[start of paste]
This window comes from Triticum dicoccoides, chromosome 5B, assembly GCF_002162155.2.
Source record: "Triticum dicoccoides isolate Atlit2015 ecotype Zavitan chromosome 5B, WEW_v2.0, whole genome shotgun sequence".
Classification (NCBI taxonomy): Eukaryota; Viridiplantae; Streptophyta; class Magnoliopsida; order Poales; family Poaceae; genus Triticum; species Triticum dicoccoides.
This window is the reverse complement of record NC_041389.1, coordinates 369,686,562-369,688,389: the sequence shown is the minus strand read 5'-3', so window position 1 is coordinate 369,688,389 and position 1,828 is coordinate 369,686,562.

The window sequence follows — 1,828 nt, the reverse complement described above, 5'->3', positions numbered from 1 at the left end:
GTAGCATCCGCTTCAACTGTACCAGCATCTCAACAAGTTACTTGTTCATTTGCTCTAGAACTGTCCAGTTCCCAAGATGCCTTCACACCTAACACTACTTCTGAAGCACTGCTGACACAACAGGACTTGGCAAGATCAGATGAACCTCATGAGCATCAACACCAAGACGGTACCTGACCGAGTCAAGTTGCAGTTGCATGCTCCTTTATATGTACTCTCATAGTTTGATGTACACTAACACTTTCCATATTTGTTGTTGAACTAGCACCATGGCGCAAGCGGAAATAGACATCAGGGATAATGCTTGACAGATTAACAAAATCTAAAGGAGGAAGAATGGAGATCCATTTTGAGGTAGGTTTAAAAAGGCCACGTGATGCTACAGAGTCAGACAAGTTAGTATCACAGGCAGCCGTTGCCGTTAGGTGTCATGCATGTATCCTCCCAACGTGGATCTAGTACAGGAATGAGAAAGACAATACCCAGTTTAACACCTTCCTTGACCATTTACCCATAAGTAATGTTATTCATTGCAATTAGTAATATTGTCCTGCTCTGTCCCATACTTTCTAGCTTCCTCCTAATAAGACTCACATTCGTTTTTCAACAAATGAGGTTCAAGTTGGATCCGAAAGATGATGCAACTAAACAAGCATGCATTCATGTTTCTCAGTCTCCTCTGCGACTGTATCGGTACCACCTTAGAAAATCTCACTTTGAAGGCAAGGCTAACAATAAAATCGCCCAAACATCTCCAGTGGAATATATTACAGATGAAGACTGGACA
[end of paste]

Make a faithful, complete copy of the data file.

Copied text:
This window comes from Triticum dicoccoides, chromosome 5B, assembly GCF_002162155.2.
Source record: "Triticum dicoccoides isolate Atlit2015 ecotype Zavitan chromosome 5B, WEW_v2.0, whole genome shotgun sequence".
Classification (NCBI taxonomy): Eukaryota; Viridiplantae; Streptophyta; class Magnoliopsida; order Poales; family Poaceae; genus Triticum; species Triticum dicoccoides.
This window is the reverse complement of record NC_041389.1, coordinates 369,686,562-369,688,389: the sequence shown is the minus strand read 5'-3', so window position 1 is coordinate 369,688,389 and position 1,828 is coordinate 369,686,562.

The window sequence follows — 1,828 nt, the reverse complement described above, 5'->3', positions numbered from 1 at the left end:
GTAGCATCCGCTTCAACTGTACCAGCATCTCAACAAGTTACTTGTTCATTTGCTCTAGAACTGTCCAGTTCCCAAGATGCCTTCACACCTAACACTACTTCTGAAGCACTGCTGACACAACAGGACTTGGCAAGATCAGATGAACCTCATGAGCATCAACACCAAGACGGTACCTGACCGAGTCAAGTTGCAGTTGCATGCTCCTTTATATGTACTCTCATAGTTTGATGTACACTAACACTTTCCATATTTGTTGTTGAACTAGCACCATGGCGCAAGCGGAAATAGACATCAGGGATAATGCTTGACAGATTAACAAAATCTAAAGGAGGAAGAATGGAGATCCATTTTGAGGTAGGTTTAAAAAGGCCACGTGATGCTACAGAGTCAGACAAGTTAGTATCACAGGCAGCCGTTGCCGTTAGGTGTCATGCATGTATCCTCCCAACGTGGATCTAGTACAGGAATGAGAAAGACAATACCCAGTTTAACACCTTCCTTGACCATTTACCCATAAGTAATGTTATTCATTGCAATTAGTAATATTGTCCTGCTCTGTCCCATACTTTCTAGCTTCCTCCTAATAAGACTCACATTCGTTTTTCAACAAATGAGGTTCAAGTTGGATCCGAAAGATGATGCAACTAAACAAGCATGCATTCATGTTTCTCAGTCTCCTCTGCGACTGTATCGGTACCACCTTAGAAAATCTCACTTTGAAGGCAAGGCTAACAATAAAATCGCCCAAACATCTCCAGTGGAATATATTACAGATGAAGACTGGACA